Tourists near the State Historical Museum of Russia in front of the Resurrection Gate, Moscow. Source: ITAR-TASS/ Artyom Geodakyan
Russia has been ranked 45th in the latest edition of the biennial Travel & Tourism Competitiveness Report, improving its performance by 18 points from its 2013 ranking of 63rd.
The Travel & Tourism Competitiveness Report 2015, which features the latest iteration of the Travel & Tourism Competitiveness Index (TTCI), was published on May 6.
The ranking, which includes 141 countries, is compiled by the World Economic Forum and Strategy Partners Group every two years, and assesses “the set of factors and policies that enable the sustainable development of the Travel & Tourism (T&T) sector, which in turn, contributes to the development and competitiveness of a country.”
Tours to Russia have become more affordable following the recent devaluation of the ruble – the value of the national currency against the U.S. dollar has fallen by 44 percent since May 2014. As a result, accommodation in hotels has become markedly cheaper. In 2013, the WEF cited hefty prices as one of the main disadvantages of the Russian tourist market.
The availability of natural and cultural heritage sites has ensured additional points for Russia in the overall ranking; in these areas the country ranked 34th and 21st, respectively. In addition, the consultants noted an improvement in air links (22nd).
One of the major drawbacks for the country is the strict visa requirements for foreigners (120th); in this area, the country trails behind the likes of Vietnam (115th) and Suriname (119th). In addition, Russia has a low level of international openness (99th), lagging behind countries such as Paraguay, Lebanon and China.
1 – Spain
2 – France
3 – Germany
4 – United States
5 – United Kingdom
7 – Australia
17 – China
45 – Russian Federation
48 – South Africa
The ranking's compilers were also disturbed by Russia's poor business climate; in this area, the country ranked 109th.
For comparison, Colombia ranked 108th, while India ranked 107th. In terms of safety and security, Russia ranked 126th in the overall ranking and is adjacent to Myanmar and Jamaica.
The report points out that much of the data was collected before the events of 2014 in Crimea and eastern Ukraine, meaning that the ranking should be taken with a pinch of salt.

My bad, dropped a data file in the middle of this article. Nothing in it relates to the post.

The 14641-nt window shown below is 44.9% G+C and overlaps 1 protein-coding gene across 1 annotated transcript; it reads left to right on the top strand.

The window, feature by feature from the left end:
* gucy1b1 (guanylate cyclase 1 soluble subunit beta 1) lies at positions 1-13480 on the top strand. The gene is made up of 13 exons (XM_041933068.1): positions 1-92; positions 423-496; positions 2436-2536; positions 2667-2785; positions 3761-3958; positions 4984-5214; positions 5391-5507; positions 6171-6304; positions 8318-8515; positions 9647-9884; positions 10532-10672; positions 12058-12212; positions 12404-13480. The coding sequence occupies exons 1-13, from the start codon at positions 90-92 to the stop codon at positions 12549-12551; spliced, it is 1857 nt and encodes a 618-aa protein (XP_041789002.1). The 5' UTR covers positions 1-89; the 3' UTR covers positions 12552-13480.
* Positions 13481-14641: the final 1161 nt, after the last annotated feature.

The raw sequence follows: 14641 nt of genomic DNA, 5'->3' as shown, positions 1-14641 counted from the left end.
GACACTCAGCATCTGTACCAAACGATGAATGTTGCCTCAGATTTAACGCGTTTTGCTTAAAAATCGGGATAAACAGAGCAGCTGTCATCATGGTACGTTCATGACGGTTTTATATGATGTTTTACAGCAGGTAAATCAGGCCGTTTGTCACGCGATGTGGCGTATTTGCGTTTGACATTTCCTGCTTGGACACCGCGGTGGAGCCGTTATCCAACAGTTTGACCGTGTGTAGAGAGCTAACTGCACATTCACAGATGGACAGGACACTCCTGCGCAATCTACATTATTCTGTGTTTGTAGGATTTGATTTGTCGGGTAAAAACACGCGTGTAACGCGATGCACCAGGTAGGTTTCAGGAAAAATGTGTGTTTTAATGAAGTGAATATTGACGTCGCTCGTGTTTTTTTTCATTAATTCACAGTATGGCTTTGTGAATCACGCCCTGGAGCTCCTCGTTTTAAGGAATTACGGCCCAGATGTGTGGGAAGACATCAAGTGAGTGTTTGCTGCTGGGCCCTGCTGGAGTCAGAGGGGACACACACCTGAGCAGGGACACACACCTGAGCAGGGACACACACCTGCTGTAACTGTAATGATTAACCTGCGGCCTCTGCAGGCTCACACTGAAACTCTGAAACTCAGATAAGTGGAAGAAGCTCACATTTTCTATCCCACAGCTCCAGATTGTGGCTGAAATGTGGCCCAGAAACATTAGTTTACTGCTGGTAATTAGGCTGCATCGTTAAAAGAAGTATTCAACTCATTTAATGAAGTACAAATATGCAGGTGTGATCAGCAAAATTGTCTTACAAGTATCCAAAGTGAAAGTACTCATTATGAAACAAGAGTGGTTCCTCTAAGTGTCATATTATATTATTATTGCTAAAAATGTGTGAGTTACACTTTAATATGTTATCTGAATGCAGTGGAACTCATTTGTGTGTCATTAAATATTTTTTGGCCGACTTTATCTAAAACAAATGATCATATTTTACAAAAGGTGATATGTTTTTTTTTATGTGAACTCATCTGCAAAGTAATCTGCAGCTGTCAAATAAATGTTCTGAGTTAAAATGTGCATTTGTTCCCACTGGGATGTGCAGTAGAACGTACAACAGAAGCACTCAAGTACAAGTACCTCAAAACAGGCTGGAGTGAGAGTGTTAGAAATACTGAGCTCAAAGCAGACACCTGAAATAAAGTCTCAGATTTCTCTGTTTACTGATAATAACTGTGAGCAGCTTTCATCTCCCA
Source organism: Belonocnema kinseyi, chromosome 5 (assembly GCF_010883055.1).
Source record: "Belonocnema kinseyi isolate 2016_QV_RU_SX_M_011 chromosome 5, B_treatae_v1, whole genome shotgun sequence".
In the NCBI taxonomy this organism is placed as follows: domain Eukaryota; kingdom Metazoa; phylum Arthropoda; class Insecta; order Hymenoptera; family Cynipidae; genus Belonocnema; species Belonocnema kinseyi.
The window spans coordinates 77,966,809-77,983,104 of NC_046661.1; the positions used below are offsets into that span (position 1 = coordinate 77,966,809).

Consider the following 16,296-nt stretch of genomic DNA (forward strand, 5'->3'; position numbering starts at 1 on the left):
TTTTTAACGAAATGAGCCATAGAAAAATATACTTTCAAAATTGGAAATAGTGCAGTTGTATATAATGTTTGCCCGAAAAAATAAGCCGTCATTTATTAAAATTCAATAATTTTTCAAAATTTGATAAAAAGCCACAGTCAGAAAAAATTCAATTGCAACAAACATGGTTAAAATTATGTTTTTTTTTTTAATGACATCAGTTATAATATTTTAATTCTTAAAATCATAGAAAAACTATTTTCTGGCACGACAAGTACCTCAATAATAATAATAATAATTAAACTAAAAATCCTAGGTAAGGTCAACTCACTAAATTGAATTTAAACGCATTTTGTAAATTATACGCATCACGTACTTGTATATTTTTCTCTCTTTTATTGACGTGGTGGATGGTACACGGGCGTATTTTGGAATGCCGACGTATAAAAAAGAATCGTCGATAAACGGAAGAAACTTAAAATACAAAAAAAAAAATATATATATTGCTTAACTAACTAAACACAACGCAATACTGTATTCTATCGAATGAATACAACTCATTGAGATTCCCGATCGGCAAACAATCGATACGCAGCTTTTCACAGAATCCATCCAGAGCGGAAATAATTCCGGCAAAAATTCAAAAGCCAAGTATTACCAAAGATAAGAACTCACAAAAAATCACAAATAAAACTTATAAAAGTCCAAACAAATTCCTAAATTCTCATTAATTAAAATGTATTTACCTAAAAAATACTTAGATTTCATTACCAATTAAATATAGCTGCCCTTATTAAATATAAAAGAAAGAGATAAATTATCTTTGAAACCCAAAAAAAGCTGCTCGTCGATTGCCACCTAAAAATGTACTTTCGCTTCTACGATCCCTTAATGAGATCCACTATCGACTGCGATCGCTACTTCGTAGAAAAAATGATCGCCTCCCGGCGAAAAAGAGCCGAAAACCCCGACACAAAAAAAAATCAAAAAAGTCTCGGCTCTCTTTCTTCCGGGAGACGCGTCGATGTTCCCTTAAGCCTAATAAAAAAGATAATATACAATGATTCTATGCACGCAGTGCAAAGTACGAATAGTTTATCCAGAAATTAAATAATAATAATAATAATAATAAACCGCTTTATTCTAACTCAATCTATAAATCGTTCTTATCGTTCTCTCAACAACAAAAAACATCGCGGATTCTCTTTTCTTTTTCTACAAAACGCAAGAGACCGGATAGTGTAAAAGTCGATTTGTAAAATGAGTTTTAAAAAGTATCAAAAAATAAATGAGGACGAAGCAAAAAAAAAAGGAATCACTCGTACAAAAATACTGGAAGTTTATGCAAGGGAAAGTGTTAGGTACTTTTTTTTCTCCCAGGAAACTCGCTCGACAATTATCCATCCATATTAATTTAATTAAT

"The potential impact of current macro-economic and geopolitical factors can be assessed only on the results of the next ranking and the position of Russia," Strategy Partners Group partner Alexei Prazdnichnykh said.
Tour operators have described the strict visa requirements as one of the factors limiting the growth of tourist traffic to Russia for some time now.
"The abolishment of visas for Europeans would increase the influx of tourists twice over, but now it is impossible," said Vladimir Kantorovich, first vice-president of the Association of Tour Operators of Russia.
According to WEF estimates, 28.4 million international arrivals were registered in Russia in 2013. Each visitor spent an average of $423 in Russia. Therefore, the total number of receipts from foreign visitors amounted to $11.98 billion. For comparison, in Spain (leader of the ranking), the number of foreign arrivals was 60.7 million, and the total amount of receipts is estimated at $62.7 billion.
According to the Federal Agency for Tourism, in 2014, the number of inbound trips to Russia amounted to 25.4 million (10 percent less than in 2013). However, the total number of foreign tourists arriving in Russia amounted to just 2.6 million (calculations are based on the number of tourist visas issued), which is three percent less than in 2013. The discrepancy is explained by the fact that the majority of visitors to Russia are from former Soviet republics who do not require a visa to enter the country.
Tour operators began to register a sharp drop in interest in traveling to Russia among foreigners at the end of 2014; against the background of the conflict in Ukraine, the number of bookings for trips to the country fell to almost zero. But market participants are now giving more optimistic forecasts.
In this light, Kantorovich is confident that even if the ruble does not strengthen, this year’s results give grounds to believe that Russia can maintain its 2014 position in the next ranking.
Originally published in Russian in Kommerssant.
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